Wednesday, February 4, 2009

Op/Ed: Hey Take Two? Try Originality For Better Sales.

Some interested in video games in any way may well have heard of this recently. For the benefit of those who haven't, there's a matter of a video game company, Take Two, whining recently. About what? They're mad over used game sales hurting new game sales.

I've got to be honest, this is a pretty funny thing to be mad about. Used games have always taken away from new game sales since they first popped up. Of course, the obvious problem here is that with the current sour economic times, used game sales are up. Of which I laugh at Take Two, because I'm not sure what they expect.

I mean, let's look at it objectively here. Video games are not priced like they used to be. Game companies can rationalize it all they want, but when they started raising the starting price for new games this was bound to happen. Fifty dollars used to be the standby price for a new video game and it was generally fair. Used for a good number of years. Then they raised it to sixty dollars; some games actually go for seventy dollars now. You think about that for a while; seventy dollars new for a game.

Considering the US economy is currently in the toilet, as it generally is every so often, that's a ridiculous price for video games. I'm sorry to tell these guys, but I'm one of those who refuse to pay it. I don't buy used, however; I don't like the prospect of getting software whoms condition is something of a wildcard and I'd rather have something brand new. But I do wait until the prices drop to at least thirty dollars. Others I can understand perfectly going for the used game route as this is simply getting too expensive for a hobby; I don't care how many goddamn hours of gameplay it gives you.

Then there's pirating, which has always been a legitimate problem in games. But the companies have been trying these intrusive DRM schemes lately that restrict your rights with the product you've purchased. Big surprise that piracy went up right? Apparently it's a huge surprise to these stupid companies. I like owning things, I don't like piracy and I enjoy the fact that purchasing a game rewards the developers for their hard work. But I can understand pirating something when things like this come into play. Just the idea that someone will try and tell you how many times you can install your property that you have purchased sickens me. I just skip the games entirely, myself. I want to play Spore pretty bad, for instance; but I've accepted that I never will, because I'm not allowing a company to tell me what I can do with my own games.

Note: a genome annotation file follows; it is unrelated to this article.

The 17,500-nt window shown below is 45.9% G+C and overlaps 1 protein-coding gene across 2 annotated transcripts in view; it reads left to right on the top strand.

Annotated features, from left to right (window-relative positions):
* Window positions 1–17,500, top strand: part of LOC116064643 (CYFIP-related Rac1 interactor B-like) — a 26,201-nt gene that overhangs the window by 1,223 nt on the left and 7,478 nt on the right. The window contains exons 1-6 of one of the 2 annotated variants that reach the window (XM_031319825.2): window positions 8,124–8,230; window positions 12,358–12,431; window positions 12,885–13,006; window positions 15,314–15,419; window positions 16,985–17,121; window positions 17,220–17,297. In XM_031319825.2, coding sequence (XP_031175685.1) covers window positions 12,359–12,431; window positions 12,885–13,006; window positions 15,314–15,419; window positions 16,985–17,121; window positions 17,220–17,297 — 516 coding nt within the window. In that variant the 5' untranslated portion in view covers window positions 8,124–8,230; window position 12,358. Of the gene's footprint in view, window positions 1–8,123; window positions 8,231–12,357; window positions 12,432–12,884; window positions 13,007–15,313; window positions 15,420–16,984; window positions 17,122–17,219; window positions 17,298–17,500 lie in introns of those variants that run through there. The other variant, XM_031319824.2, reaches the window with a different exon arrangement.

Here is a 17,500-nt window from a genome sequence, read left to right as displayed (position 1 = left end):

Is it any wonder why these people are losing money?

The sad part, there are plenty of things they can do. For one, the DRM schemes need to go. It's forcing a lot of people to either skip games or pirate them; people who would normally be legit customers. Let's face it; pirates are always going to be there. There will be no shutting them down. But this crap makes it all worse. One or two companies actually specifically skip DRM because they believe it makes piracy worse.

Another thing; they honestly need to take their freaking time with these games. Remember how great the Sonic series used to be? Notice how they suck right now? That's because Sega is determined to whore him out every Christmas. Now this is nothing new, but the difference is now Sonic games are 3D and those cannot be made and made good in less than a year. Notice Mario games are still fantastic? They take their time; Miyamoto even says that a good game will last but a bad game will be bad forever. Mario games still sell something like a bajillion copies when released. Cut the rushing. Seriously.

Oh, some originality would be nice too. I love sequels; really I do. But it's time game developers find something new. I'm not paying sixty dollars for another Devil May Cry that is basicaly the same as the now dirt cheap previous installments with better graphics. The reason the Final Fantasy series is so great is that they always try something different with each game, even if the core of the game is similar or the same. It's time for new properties and fresh ideas that we'd be willing to spend money on. Keep doing the sequels and all, but this hobby needs more original ideas badly.